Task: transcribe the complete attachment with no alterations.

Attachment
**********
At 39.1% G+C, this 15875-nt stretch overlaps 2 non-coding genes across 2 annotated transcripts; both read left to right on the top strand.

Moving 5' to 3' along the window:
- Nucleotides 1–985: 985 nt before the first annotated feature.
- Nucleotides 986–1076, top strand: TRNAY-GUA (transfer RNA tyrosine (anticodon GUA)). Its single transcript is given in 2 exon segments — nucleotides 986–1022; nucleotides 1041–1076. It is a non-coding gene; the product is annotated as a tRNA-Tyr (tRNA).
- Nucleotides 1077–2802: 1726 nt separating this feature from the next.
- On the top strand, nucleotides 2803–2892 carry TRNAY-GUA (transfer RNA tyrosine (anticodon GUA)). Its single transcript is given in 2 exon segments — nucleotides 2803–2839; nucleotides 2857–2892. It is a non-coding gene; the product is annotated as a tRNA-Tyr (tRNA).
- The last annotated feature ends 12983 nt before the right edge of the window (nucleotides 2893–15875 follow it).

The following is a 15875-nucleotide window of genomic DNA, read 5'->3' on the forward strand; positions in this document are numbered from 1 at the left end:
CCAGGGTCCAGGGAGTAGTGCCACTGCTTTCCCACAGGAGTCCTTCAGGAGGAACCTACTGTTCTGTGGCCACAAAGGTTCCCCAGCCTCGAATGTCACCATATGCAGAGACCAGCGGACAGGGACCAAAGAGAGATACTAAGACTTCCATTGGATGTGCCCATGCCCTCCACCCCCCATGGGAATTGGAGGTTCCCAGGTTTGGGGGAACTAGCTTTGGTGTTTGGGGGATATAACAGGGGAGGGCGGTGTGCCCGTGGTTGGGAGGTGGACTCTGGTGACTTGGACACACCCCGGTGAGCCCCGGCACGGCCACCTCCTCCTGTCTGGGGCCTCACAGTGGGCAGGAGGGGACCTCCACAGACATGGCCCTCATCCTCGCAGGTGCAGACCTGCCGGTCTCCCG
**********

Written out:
At 39.1% G+C, this 15875-nt stretch overlaps 2 non-coding genes across 2 annotated transcripts; both read left to right on the top strand.

Moving 5' to 3' along the window:
- Nucleotides 1–985: 985 nt before the first annotated feature.
- Nucleotides 986–1076, top strand: TRNAY-GUA (transfer RNA tyrosine (anticodon GUA)). Its single transcript is given in 2 exon segments — nucleotides 986–1022; nucleotides 1041–1076. It is a non-coding gene; the product is annotated as a tRNA-Tyr (tRNA).
- Nucleotides 1077–2802: 1726 nt separating this feature from the next.
- On the top strand, nucleotides 2803–2892 carry TRNAY-GUA (transfer RNA tyrosine (anticodon GUA)). Its single transcript is given in 2 exon segments — nucleotides 2803–2839; nucleotides 2857–2892. It is a non-coding gene; the product is annotated as a tRNA-Tyr (tRNA).
- The last annotated feature ends 12983 nt before the right edge of the window (nucleotides 2893–15875 follow it).

The following is a 15875-nucleotide window of genomic DNA, read 5'->3' on the forward strand; positions in this document are numbered from 1 at the left end:
CCAGGGTCCAGGGAGTAGTGCCACTGCTTTCCCACAGGAGTCCTTCAGGAGGAACCTACTGTTCTGTGGCCACAAAGGTTCCCCAGCCTCGAATGTCACCATATGCAGAGACCAGCGGACAGGGACCAAAGAGAGATACTAAGACTTCCATTGGATGTGCCCATGCCCTCCACCCCCCATGGGAATTGGAGGTTCCCAGGTTTGGGGGAACTAGCTTTGGTGTTTGGGGGATATAACAGGGGAGGGCGGTGTGCCCGTGGTTGGGAGGTGGACTCTGGTGACTTGGACACACCCCGGTGAGCCCCGGCACGGCCACCTCCTCCTGTCTGGGGCCTCACAGTGGGCAGGAGGGGACCTCCACAGACATGGCCCTCATCCTCGCAGGTGCAGACCTGCCGGTCTCCCG